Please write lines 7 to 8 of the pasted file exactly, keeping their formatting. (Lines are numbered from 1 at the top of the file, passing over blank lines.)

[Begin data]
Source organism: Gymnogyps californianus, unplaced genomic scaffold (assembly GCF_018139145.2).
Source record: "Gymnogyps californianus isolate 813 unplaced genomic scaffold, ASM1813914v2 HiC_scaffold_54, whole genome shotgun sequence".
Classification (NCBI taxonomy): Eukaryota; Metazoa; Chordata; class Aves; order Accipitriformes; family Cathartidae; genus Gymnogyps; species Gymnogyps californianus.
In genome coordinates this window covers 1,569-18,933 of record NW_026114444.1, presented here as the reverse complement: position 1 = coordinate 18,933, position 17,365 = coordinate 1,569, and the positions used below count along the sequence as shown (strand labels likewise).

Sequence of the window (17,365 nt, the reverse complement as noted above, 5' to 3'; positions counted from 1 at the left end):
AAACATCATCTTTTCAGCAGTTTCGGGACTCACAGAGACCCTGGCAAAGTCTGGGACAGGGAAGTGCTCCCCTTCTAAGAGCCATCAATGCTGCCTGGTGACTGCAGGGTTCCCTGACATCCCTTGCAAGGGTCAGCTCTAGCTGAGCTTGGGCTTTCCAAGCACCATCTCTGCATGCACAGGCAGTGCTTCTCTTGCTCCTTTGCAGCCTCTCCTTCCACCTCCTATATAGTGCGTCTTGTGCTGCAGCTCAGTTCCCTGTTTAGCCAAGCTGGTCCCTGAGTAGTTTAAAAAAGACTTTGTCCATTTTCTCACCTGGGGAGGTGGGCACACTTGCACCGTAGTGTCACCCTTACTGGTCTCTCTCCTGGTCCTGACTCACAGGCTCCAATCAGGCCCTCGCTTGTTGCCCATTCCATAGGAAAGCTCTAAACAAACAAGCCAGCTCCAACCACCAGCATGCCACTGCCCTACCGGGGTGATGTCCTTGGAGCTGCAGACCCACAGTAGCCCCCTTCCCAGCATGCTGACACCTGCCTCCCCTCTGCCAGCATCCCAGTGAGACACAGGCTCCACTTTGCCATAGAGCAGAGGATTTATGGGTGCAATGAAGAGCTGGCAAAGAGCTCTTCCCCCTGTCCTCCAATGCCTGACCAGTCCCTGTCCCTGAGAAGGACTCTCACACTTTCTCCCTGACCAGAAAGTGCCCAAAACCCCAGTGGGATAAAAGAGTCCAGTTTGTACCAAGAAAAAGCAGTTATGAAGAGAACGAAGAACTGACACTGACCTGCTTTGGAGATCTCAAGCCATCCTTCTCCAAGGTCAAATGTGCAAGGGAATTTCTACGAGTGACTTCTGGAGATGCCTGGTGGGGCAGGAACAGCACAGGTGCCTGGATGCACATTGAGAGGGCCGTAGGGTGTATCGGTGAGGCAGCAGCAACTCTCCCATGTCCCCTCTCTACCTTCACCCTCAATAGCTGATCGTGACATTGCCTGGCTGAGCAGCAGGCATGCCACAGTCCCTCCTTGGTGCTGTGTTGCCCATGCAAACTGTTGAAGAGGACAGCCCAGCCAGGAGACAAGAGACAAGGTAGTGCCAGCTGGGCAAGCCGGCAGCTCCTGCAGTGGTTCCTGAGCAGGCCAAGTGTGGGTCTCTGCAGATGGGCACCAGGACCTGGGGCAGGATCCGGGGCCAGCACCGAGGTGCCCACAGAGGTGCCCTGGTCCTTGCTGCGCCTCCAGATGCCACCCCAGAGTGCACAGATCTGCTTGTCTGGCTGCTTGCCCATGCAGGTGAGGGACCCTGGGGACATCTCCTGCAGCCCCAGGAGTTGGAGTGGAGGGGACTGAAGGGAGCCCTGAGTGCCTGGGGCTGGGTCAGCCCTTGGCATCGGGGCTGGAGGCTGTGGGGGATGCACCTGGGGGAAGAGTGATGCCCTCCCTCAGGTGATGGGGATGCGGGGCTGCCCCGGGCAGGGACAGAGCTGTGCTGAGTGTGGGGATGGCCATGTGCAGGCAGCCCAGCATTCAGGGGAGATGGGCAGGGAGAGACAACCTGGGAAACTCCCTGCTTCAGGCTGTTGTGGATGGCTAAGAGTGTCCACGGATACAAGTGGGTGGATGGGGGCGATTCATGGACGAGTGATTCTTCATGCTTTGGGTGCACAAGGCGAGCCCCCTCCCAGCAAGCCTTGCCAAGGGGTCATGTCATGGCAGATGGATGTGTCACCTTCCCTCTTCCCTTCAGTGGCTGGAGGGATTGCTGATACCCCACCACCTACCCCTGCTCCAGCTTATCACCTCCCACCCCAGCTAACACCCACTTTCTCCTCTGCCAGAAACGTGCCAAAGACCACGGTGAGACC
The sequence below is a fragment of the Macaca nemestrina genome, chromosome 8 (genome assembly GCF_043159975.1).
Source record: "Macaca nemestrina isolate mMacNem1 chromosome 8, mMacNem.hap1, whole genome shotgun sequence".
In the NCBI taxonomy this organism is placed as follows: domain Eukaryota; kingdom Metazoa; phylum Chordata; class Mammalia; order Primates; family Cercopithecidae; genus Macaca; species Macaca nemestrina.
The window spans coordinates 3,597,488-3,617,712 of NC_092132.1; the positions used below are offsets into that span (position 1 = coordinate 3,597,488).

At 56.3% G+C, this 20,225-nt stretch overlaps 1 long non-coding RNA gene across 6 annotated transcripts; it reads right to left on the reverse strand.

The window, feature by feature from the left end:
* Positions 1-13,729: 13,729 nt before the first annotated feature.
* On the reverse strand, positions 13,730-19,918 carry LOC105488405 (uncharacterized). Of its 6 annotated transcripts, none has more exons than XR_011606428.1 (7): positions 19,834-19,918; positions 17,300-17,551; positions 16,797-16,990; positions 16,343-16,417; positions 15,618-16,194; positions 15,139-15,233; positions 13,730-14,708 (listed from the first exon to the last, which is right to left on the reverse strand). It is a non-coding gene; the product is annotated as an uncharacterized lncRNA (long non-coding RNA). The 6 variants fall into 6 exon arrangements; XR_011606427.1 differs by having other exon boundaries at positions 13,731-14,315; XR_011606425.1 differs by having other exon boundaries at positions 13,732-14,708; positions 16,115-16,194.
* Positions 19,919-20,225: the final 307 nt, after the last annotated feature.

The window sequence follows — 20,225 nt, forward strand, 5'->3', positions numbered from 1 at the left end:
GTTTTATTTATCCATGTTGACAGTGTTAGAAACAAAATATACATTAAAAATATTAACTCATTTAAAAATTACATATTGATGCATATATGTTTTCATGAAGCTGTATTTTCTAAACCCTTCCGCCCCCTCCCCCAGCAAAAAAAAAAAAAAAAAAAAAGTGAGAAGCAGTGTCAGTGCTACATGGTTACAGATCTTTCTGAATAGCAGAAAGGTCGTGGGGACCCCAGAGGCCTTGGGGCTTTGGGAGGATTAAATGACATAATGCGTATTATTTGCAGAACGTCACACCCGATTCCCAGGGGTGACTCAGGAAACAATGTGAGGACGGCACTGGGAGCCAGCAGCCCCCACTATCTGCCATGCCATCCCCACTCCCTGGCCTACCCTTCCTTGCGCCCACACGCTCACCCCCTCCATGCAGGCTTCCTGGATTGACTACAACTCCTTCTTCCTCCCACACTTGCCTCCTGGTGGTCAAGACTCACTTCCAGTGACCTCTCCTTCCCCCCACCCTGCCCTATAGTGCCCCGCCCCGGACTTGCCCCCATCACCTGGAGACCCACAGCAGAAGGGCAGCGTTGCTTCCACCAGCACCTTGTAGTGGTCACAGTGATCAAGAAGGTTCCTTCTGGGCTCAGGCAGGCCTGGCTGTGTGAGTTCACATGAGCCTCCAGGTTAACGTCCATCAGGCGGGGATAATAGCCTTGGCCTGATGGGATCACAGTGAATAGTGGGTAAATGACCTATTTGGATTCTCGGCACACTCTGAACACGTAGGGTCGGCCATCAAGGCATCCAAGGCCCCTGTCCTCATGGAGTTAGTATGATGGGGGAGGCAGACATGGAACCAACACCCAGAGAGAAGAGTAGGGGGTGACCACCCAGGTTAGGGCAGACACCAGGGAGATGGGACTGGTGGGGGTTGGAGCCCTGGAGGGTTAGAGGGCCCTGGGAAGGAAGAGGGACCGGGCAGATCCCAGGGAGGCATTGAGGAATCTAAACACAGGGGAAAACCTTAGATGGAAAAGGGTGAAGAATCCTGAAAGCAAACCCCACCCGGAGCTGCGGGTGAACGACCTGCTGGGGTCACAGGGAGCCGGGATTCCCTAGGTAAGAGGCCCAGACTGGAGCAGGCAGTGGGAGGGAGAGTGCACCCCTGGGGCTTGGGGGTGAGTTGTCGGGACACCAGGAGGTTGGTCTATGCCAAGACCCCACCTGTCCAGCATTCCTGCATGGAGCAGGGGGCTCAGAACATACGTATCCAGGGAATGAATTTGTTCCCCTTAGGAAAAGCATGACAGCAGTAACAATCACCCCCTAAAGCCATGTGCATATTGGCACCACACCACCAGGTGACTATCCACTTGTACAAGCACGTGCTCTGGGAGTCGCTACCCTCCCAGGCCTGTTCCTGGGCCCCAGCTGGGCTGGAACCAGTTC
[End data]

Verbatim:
The sequence below is a fragment of the Macaca nemestrina genome, chromosome 8 (genome assembly GCF_043159975.1).
Source record: "Macaca nemestrina isolate mMacNem1 chromosome 8, mMacNem.hap1, whole genome shotgun sequence".